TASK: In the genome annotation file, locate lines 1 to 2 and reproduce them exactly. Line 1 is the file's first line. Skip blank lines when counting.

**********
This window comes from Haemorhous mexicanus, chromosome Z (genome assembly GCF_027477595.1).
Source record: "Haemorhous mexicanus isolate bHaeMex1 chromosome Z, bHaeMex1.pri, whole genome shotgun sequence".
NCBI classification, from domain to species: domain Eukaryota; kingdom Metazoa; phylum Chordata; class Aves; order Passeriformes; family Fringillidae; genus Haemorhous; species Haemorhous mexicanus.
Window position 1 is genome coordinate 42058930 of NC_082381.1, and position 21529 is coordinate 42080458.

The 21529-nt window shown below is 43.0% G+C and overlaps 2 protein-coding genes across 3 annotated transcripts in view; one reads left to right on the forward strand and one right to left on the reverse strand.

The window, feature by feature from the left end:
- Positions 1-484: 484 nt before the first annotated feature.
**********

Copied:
This window comes from Haemorhous mexicanus, chromosome Z (genome assembly GCF_027477595.1).
Source record: "Haemorhous mexicanus isolate bHaeMex1 chromosome Z, bHaeMex1.pri, whole genome shotgun sequence".